Thursday, October 2, 2014

What Does It Mean to Be a Disciple?

An excerpt from...

What Does It Mean to Be a Disciple?

By Hubert Harriman, President
October-December 2014

What Does It Mean to Be a Disciple?The Bible is full of words known and understood in the various cultures and contexts of its day, but those words took on a different flavor when God poured Himself into them. When Jesus took hold of a very well-known word and practice in His day—disciple—He took it to another level. One cannot read His words in Luke 14:26-27 without knowing this. Turning to the great multitudes who were going with Him, He said, “If anyone comes to me and does not hate (or, does not put me before and above) father and mother, wife and children, brothers and sisters—yes, even their own life—such a person cannot be my disciple. And whoever does not carry their cross and follow me cannot be my disciple” (NIV). All of a sudden, not only was this word raised to a different level; it was a call to a different lifestyle.

It is extremely discomforting to be called to do something we know we ought to do but to not want to be bothered. But this word, this call, won’t leave us alone, and, no matter our attempts to try to tone the language down to suit our more self-oriented side, this word bothers us—and more than one Jonah has run from the divine ought in his or her life.

I heard one father lament that his son didn’t like the things he liked. I think Jesus laments that, of the multitudes who claim His name, few like what He likes. This makes me believe that the root cause for poor discipleship has more to do with taste than it does with faith. For many of us, the word disciple is not easy to swallow. We have no taste for it.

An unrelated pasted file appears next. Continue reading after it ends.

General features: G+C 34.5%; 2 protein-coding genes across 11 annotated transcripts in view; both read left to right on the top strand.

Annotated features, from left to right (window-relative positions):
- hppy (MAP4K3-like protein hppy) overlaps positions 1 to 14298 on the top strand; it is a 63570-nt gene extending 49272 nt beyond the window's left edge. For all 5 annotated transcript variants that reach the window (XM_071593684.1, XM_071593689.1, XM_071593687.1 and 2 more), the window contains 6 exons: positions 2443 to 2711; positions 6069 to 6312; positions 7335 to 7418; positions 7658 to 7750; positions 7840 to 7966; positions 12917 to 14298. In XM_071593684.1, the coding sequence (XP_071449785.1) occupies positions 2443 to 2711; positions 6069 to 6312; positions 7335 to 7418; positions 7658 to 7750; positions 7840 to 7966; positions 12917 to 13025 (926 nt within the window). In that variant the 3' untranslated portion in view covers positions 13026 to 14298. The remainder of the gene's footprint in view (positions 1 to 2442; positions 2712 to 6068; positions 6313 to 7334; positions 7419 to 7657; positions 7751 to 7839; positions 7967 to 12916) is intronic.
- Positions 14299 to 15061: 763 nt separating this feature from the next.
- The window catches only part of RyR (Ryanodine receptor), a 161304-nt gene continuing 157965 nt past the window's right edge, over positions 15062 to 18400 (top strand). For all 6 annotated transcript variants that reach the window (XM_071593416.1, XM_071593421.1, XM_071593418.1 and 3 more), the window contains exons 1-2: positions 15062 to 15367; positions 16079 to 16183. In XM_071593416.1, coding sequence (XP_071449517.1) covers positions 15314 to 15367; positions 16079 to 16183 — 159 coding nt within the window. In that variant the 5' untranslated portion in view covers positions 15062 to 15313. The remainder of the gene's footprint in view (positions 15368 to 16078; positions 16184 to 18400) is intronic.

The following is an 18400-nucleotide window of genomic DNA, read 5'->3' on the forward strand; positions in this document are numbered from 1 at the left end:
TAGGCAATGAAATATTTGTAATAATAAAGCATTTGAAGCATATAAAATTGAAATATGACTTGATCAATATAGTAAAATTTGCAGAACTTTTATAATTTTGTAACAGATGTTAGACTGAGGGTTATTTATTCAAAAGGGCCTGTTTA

In the story of the woman at the well, when the disciples, who had gone into the village to buy food, brought their food to Jesus, He said to them, “I have food to eat that you know nothing about” (John 4:32). When they wondered if someone had brought him food, Jesus responded by saying, “My food is to do the will of him who sent me and to finish his work” (4:34). Too many have no taste for this kind of food—the food of a disciple: (1) to do the will of our Father, (2) to finish the work of our Father, and (3) to give witness to the way to our Father. A disciple who isn’t always reaching out to another needy soul, as Jesus did with the woman at the well, will starve to death. Sadly, many who call themselves disciples know nothing about this food.

So, what does it mean to be a disciple? A true disciple of Jesus Christ likes what Jesus likes, which is giving oneself completely to the Father’s will—souls! It took the infilling with the Holy Spirit to change the disciples’ taste. So, what are you eating?

Dig into Luke 14:25–35.MORE: Dig a little deeper into the text this week. Read Luke 14:25–35 to learn more about the cost of being a disciple.
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